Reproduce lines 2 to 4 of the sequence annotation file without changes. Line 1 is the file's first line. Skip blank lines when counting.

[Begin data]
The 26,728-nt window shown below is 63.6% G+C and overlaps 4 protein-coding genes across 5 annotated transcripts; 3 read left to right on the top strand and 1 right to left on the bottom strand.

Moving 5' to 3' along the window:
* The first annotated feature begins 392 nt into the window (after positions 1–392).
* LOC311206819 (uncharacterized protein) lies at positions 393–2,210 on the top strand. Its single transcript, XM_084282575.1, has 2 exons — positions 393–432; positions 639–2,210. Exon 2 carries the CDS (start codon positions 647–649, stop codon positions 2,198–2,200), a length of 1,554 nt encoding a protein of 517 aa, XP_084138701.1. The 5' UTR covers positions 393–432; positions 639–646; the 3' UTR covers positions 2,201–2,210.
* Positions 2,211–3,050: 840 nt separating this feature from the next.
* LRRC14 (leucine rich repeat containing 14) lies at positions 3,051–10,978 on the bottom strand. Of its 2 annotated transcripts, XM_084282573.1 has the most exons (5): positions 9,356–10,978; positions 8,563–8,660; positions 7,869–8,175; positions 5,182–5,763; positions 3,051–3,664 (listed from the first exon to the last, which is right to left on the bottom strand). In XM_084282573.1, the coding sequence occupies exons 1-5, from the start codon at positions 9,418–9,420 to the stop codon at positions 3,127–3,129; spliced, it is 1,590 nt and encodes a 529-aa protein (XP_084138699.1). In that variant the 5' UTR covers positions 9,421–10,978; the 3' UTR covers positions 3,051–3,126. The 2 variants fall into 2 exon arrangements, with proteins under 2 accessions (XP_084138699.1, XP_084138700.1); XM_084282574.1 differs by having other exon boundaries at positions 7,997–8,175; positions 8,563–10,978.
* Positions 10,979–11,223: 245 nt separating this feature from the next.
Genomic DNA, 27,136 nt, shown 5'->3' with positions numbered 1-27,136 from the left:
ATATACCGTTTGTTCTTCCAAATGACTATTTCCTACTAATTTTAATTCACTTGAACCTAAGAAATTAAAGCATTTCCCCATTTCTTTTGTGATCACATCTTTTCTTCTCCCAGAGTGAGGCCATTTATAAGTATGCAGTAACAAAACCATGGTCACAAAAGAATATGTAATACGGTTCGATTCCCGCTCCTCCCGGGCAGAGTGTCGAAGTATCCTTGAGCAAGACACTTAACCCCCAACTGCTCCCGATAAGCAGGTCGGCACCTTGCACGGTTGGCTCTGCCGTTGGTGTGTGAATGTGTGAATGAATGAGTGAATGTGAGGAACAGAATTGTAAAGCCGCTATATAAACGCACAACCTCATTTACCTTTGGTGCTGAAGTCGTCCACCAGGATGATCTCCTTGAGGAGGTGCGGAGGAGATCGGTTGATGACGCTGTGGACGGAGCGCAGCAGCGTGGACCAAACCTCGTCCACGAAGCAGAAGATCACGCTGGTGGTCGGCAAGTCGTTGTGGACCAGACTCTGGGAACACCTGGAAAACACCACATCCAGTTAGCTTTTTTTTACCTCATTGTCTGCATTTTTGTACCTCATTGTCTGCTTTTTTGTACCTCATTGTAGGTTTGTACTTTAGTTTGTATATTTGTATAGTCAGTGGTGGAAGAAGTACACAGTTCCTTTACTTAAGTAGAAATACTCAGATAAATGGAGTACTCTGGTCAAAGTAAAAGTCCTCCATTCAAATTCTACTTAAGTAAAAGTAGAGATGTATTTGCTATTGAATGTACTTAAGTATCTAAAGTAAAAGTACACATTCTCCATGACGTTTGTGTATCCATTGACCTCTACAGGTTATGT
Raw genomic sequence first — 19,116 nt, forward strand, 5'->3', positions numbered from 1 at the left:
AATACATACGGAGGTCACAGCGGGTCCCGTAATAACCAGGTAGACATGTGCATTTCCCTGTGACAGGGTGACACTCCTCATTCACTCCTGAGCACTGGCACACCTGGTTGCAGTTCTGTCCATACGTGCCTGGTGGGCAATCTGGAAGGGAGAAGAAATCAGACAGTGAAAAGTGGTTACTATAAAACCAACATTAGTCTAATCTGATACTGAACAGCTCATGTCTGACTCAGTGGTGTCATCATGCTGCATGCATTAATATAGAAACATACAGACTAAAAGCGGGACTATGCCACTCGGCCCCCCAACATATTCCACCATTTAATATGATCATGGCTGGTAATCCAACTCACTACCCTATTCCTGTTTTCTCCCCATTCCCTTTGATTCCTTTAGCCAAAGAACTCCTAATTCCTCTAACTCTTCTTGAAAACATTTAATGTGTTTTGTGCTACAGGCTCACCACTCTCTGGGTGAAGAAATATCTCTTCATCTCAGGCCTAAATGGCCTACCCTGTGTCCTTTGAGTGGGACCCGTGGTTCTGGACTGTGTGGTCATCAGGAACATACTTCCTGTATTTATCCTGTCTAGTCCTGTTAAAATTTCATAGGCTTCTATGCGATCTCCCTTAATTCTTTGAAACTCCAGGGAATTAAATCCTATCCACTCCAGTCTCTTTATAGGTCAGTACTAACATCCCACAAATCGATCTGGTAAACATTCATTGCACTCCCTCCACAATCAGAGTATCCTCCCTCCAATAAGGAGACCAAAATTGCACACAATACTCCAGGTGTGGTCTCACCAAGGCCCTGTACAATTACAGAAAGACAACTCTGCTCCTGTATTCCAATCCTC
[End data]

Moving 5' to 3' along the window:
* The first annotated feature begins 392 nt into the window (after positions 1–392).
* LOC311206819 (uncharacterized protein) lies at positions 393–2,210 on the top strand. Its single transcript, XM_084282575.1, has 2 exons — positions 393–432; positions 639–2,210. Exon 2 carries the CDS (start codon positions 647–649, stop codon positions 2,198–2,200), a length of 1,554 nt encoding a protein of 517 aa, XP_084138701.1. The 5' UTR covers positions 393–432; positions 639–646; the 3' UTR covers positions 2,201–2,210.